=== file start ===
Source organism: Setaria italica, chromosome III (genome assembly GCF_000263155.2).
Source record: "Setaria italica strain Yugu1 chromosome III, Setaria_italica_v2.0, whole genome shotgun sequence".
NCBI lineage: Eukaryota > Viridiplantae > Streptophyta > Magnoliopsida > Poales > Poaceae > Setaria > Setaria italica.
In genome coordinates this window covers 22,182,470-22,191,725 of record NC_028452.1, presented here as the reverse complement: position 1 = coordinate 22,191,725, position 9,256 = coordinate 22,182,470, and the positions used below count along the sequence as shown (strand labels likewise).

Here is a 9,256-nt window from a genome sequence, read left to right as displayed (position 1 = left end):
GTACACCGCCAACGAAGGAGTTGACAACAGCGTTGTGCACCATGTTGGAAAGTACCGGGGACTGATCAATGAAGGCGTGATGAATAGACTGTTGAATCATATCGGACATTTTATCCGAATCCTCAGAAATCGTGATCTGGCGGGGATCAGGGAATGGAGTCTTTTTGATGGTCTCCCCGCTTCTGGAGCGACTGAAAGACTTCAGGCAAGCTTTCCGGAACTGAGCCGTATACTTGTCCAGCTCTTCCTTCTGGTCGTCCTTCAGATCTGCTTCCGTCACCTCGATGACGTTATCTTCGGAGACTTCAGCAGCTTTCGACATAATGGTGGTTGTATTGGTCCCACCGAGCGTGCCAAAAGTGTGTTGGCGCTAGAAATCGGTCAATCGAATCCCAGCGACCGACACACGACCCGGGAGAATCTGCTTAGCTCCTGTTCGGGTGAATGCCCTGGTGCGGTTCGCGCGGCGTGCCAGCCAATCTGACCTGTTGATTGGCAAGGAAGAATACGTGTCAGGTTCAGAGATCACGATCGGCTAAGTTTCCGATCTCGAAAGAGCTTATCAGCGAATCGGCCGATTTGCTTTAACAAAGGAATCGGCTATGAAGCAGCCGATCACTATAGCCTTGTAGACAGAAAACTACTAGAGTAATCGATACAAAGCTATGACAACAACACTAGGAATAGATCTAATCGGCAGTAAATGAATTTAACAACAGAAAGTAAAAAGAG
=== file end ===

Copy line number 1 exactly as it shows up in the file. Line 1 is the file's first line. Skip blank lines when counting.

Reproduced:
Source organism: Setaria italica, chromosome III (genome assembly GCF_000263155.2).